, Volume 160, Issue 2, pp 165–173 | Cite as

Morphological and physiological behaviour of sweet cherry ‘somaclone’ HS plants in field

  • Maria Claudia Piagnani
  • Dario Maffi
  • Mara Rossoni
  • Remo Chiozzotto


We reported earlier that somaclonal variant HS (HS), regenerated from Prunus avium `Hedelfinger’ (H) leaf explants, showed reduced apical dominance both in vitro and in vivo. In this report we found that the somaclone HS, showed reduced vegetative vigour as determined by trunk circumference and tree height nevertheless natural architecture of the tree was preserved. HS canopy was less crowded as to compare to H and leaves were shorter with a shorter petiole, they were better spaced out as indicated by internodes length. HS had a significantly thinner cuticle and wax layer compared to H leaves surface. Histological analysis of leaves also showed that HS had thicker mesophyll and palisade the latter composed of more than one layer which, together with increased stomatal density, are distinguishing signs of extensive exposure of leaves to sun. Chlorophyll a and chlorophyll b content did not differ between H and HS, β-carotene content was slightly lower in HS leaves. However no significant differences were found between the two genotypes in terms of net photosynthesis, intercellular CO2 concentration, leaf transpiration and water use efficiency. HS flowered 1-year later than H and number of flowers was reduced. Fruit size, shape, skin colour change during the ripening process and the main parameters of fruit quality as assessed in the wild type and the somaclone were basically the same.


Cuticle Mesophyll Net photosynthesis Stomatal density Tree height Trunk circumference Fruit characteristics 



This research has been supported by MIUR-PRIN project ‘Regulation of development and growth habit of crop plants through genetic engineering: regeneration and transformation of sweet cherry (Prunus avium L.) cultivars’. The authors wish to thank the ‘C.L.I.F.O.F. Foundation’ (Minoprio, Italy) for maintaining these tissue culture derived cherry trees and Dr. C. Srinivasan (USDA-ARS Appalachian Fruit Research Station, Kearneysville, WV) for the critical reading of the manuscript.


  1. Bargioni A (1996) Sweet cherry scions: characteristics of the principal commercial cultivars, breeding objectives and methods. In: Webster AD, Looney NE (eds) Cherries: crop physiology, production and uses. CAB International, Wallingford UKGoogle Scholar
  2. Bassi D (ed) (2003) Growth habits in stone fruit trees. Il Divulgatore, BolognaGoogle Scholar
  3. Bonser SP, Aarssen LW (1994) Plastic allometry in young sugar maple (Acer-saccharum)—adaptive responses to light availability. Am J Bot 81(4):400–406CrossRefGoogle Scholar
  4. Gamage HK, Ashton MS, Singhakumara BMR (2003) Leaf structure of Syzygium spp. (Myrtaceae) in relation to site affinity within a tropical rain forest. Bot J Linnean Soc 141(3):365–377CrossRefGoogle Scholar
  5. Grbić V (2002) Axillary meristem development. In: McManus MT, Veit B (eds) Meristematic tissues in plant growth and development. Biological sciences series. Sheffield Academic Press, EnglandGoogle Scholar
  6. Jain SM (2001) Tissue culture-derived variation in crop improvement. Euphytica 118(2):153–166CrossRefGoogle Scholar
  7. Leva AR, Muleo R, Polsinelli L, Petruccelli R, Montagni G (2000) Frangivento olive somaclones originated by somatic embryogenesis show both different polimorphic patterns and growth habit. In: Failla O, Piagnani MC (eds) Proceedings of V Giornate scientifiche SOI, Edizioni Tecnos, Milano Italy, pp 622Google Scholar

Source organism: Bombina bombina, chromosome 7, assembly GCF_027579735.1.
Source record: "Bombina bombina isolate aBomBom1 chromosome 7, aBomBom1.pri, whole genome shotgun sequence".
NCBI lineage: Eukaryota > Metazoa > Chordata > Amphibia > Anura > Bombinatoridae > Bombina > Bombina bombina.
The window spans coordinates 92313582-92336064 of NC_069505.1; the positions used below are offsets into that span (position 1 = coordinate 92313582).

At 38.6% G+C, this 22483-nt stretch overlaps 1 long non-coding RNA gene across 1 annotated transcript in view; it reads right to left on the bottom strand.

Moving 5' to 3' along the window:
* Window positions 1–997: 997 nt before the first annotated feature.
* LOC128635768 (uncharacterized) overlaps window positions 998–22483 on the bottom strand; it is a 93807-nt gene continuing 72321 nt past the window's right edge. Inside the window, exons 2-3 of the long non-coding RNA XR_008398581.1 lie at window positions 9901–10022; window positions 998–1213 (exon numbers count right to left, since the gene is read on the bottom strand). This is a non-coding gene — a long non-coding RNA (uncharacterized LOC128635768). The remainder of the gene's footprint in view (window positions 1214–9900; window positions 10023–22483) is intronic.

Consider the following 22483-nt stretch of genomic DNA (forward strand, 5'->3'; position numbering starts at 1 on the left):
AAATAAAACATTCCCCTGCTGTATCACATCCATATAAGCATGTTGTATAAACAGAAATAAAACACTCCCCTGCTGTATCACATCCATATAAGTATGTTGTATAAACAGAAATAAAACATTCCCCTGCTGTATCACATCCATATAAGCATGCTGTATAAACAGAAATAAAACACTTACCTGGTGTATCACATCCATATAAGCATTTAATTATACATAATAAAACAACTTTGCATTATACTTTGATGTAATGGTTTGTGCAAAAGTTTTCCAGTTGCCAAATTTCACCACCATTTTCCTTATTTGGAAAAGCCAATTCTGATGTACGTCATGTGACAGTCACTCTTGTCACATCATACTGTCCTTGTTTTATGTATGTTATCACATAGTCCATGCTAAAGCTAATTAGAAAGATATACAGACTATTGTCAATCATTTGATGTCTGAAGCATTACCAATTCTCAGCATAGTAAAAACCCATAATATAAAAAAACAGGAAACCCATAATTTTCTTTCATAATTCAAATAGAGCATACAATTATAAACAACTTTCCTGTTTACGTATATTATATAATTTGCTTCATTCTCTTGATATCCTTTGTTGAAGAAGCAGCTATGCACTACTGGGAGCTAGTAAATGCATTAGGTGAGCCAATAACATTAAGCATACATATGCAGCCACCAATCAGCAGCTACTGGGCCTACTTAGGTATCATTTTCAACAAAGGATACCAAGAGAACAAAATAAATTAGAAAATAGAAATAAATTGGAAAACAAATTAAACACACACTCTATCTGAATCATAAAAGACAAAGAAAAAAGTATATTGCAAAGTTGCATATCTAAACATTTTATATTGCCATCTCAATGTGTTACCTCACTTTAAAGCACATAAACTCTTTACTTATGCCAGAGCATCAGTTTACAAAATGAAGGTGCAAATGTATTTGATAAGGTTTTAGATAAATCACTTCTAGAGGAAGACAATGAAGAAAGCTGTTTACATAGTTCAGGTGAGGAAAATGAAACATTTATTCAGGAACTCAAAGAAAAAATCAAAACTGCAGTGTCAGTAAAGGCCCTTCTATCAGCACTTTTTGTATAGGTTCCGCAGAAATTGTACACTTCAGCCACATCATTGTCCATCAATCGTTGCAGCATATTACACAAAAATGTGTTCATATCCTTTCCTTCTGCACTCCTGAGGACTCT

8. Lüttge U, Kluge M, Bauer G (1997) Botanica. Zanichelli, BolognaGoogle Scholar
  9. McMeans O, Skirvin RM, Otterbacher A, Mitiku G (1998) Assessment of tissue culture-derived ‘Gala’ and ‘Royal Gala’ apples (Malus × domestica Borkh.) for somaclonal variation. Euphytica 103(2):251–257CrossRefGoogle Scholar
  10. Miller SS, Tworkoski T (2003) Regulating vegetative growth in deciduous fruit trees. Plant Growth Regul Soc Am Q 31(1):8–46Google Scholar
  11. Miyazawa S, Livingston NJ, Turpin DH (2006) Stomatal development in new leaves is related to the stomatal conductance of mature leaves in poplar (Populus trichocarpa x P. deltoides). J Exp Bot 57(2):373–380PubMedCrossRefGoogle Scholar
  12. Paoletti E, Grulke NE (2005) Does living in elevated CO2 ameliorate tree response to ozone? A review on stomatal responses. Environ Pollut 137(3):483–493PubMedCrossRefGoogle Scholar
  13. Piagnani MC, Iacona C, Intrieri MC, Muleo R (2002) A new somaclone of Prunus avium shows diverse growth pattern under different spectral quality of radiation. Biol Plant 45(1):11–17CrossRefGoogle Scholar
  14. Piagnani MC, Iacona C, Intrieri MC, Muleo R (2005) A Somaclonal variant in ‘Hedelfinger’ sweet cherry. Acta Hortic 667(1):93–99Google Scholar
  15. Porra RJ, Thompson WA, Kriedemann PE (1989) Determination of accurate extinction coefficients and simultaneous equations for assaying chlorophylls a and b extracted with four different solvents: verification of the concentration of chlorophyll standards by atomic absorption spectroscopy. BBA 975:384–394CrossRefGoogle Scholar
  16. Ružić D, Cerovic R, Boskovic R (1991) The assessment of somaclonal variation in sour cherry cv. Sumadinka regenerated from leaf explants. Fruit Sci Rep 18(4):155–162Google Scholar
  17. Wasmund N, Topp I, Schories D (2006) Optimising the storage and extraction of chlorophyll samples. Oceanologia 48(1):125–144Google Scholar

Copyright information

© Springer Science+Business Media B.V. 2007

Authors and Affiliations

  • Maria Claudia Piagnani
    • 1
  • Dario Maffi
    • 2
  • Mara Rossoni
    • 1
  • Remo Chiozzotto
    • 1
  1. 1.Department of Crop Production, Fruit Tree UnitUniversity of MilanMilanItaly
  2. 2.Institute of Plant PathologyUniversity of MilanMilanItaly

Personalised recommendations